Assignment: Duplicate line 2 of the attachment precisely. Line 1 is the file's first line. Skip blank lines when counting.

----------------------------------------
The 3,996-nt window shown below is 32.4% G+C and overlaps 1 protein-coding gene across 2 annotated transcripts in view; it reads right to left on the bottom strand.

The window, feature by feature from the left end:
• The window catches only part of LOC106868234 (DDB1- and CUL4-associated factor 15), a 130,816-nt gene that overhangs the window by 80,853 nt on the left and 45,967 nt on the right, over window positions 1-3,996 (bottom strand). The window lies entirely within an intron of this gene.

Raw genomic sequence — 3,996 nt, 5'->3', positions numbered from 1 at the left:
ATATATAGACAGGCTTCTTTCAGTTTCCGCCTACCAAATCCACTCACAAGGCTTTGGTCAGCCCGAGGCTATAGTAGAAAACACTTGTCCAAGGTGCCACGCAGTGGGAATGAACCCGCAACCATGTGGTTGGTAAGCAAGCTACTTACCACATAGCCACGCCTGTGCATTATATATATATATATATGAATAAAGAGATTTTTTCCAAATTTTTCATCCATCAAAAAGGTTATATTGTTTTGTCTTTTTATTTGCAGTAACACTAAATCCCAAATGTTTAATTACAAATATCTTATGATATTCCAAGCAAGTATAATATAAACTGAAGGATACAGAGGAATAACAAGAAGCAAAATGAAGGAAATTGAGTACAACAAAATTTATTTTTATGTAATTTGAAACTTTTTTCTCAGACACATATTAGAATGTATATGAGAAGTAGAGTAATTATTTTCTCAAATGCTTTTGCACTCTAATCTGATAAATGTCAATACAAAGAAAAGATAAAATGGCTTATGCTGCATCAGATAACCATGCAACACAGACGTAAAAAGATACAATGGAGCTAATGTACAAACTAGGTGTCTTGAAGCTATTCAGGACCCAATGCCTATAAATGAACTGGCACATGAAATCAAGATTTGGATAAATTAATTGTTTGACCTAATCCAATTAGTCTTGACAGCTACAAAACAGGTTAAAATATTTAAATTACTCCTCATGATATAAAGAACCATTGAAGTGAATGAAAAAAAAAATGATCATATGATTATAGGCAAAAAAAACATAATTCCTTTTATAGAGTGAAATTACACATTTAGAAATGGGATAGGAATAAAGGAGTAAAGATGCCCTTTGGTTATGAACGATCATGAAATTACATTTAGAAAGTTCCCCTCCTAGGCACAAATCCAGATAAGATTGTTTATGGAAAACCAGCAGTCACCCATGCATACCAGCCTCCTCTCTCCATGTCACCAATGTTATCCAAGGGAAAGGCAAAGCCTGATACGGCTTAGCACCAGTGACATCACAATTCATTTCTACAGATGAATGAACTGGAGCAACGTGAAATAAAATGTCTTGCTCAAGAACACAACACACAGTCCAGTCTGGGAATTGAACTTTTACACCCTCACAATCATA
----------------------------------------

The window, feature by feature from the left end: